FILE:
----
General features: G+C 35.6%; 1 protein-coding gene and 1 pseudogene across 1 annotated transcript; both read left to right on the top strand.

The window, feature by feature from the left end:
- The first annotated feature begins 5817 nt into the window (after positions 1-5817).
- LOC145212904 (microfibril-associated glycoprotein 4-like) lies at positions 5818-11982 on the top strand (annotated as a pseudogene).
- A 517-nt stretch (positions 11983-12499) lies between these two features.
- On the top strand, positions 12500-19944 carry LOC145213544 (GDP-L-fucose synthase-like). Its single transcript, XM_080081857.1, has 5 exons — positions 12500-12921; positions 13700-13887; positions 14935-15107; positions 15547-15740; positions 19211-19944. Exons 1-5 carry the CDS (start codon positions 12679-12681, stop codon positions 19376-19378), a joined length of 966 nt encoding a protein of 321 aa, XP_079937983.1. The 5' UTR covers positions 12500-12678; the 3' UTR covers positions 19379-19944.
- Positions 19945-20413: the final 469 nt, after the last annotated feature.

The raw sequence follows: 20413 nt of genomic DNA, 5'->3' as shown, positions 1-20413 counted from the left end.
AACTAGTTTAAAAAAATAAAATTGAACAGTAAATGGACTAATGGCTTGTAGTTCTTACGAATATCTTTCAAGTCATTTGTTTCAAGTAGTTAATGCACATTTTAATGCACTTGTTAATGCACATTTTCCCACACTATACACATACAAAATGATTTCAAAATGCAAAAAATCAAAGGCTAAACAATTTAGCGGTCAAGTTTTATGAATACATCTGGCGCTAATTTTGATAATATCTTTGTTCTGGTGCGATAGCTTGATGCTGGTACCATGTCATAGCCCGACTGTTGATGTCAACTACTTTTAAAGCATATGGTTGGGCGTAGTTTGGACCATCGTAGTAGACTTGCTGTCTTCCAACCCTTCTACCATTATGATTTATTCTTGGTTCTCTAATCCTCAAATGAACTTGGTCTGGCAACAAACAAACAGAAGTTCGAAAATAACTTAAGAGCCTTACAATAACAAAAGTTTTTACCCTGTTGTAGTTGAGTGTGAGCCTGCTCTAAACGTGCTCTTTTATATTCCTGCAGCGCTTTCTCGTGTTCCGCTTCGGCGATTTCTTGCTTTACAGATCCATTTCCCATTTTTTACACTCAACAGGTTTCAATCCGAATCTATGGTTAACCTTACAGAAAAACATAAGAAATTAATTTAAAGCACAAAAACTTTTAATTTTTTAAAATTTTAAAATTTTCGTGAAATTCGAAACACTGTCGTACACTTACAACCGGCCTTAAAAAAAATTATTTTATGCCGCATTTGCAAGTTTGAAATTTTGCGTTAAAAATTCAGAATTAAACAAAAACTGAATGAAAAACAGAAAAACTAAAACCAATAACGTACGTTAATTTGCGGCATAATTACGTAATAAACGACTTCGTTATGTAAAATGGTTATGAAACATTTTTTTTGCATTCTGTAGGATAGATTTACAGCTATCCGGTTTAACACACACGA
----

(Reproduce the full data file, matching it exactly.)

General features: G+C 35.6%; 1 protein-coding gene and 1 pseudogene across 1 annotated transcript; both read left to right on the top strand.

The window, feature by feature from the left end:
- The first annotated feature begins 5817 nt into the window (after positions 1-5817).
- LOC145212904 (microfibril-associated glycoprotein 4-like) lies at positions 5818-11982 on the top strand (annotated as a pseudogene).
- A 517-nt stretch (positions 11983-12499) lies between these two features.
- On the top strand, positions 12500-19944 carry LOC145213544 (GDP-L-fucose synthase-like). Its single transcript, XM_080081857.1, has 5 exons — positions 12500-12921; positions 13700-13887; positions 14935-15107; positions 15547-15740; positions 19211-19944. Exons 1-5 carry the CDS (start codon positions 12679-12681, stop codon positions 19376-19378), a joined length of 966 nt encoding a protein of 321 aa, XP_079937983.1. The 5' UTR covers positions 12500-12678; the 3' UTR covers positions 19379-19944.
- Positions 19945-20413: the final 469 nt, after the last annotated feature.

The raw sequence follows: 20413 nt of genomic DNA, 5'->3' as shown, positions 1-20413 counted from the left end.
AACTAGTTTAAAAAAATAAAATTGAACAGTAAATGGACTAATGGCTTGTAGTTCTTACGAATATCTTTCAAGTCATTTGTTTCAAGTAGTTAATGCACATTTTAATGCACTTGTTAATGCACATTTTCCCACACTATACACATACAAAATGATTTCAAAATGCAAAAAATCAAAGGCTAAACAATTTAGCGGTCAAGTTTTATGAATACATCTGGCGCTAATTTTGATAATATCTTTGTTCTGGTGCGATAGCTTGATGCTGGTACCATGTCATAGCCCGACTGTTGATGTCAACTACTTTTAAAGCATATGGTTGGGCGTAGTTTGGACCATCGTAGTAGACTTGCTGTCTTCCAACCCTTCTACCATTATGATTTATTCTTGGTTCTCTAATCCTCAAATGAACTTGGTCTGGCAACAAACAAACAGAAGTTCGAAAATAACTTAAGAGCCTTACAATAACAAAAGTTTTTACCCTGTTGTAGTTGAGTGTGAGCCTGCTCTAAACGTGCTCTTTTATATTCCTGCAGCGCTTTCTCGTGTTCCGCTTCGGCGATTTCTTGCTTTACAGATCCATTTCCCATTTTTTACACTCAACAGGTTTCAATCCGAATCTATGGTTAACCTTACAGAAAAACATAAGAAATTAATTTAAAGCACAAAAACTTTTAATTTTTTAAAATTTTAAAATTTTCGTGAAATTCGAAACACTGTCGTACACTTACAACCGGCCTTAAAAAAAATTATTTTATGCCGCATTTGCAAGTTTGAAATTTTGCGTTAAAAATTCAGAATTAAACAAAAACTGAATGAAAAACAGAAAAACTAAAACCAATAACGTACGTTAATTTGCGGCATAATTACGTAATAAACGACTTCGTTATGTAAAATGGTTATGAAACATTTTTTTTGCATTCTGTAGGATAGATTTACAGCTATCCGGTTTAACACACACGA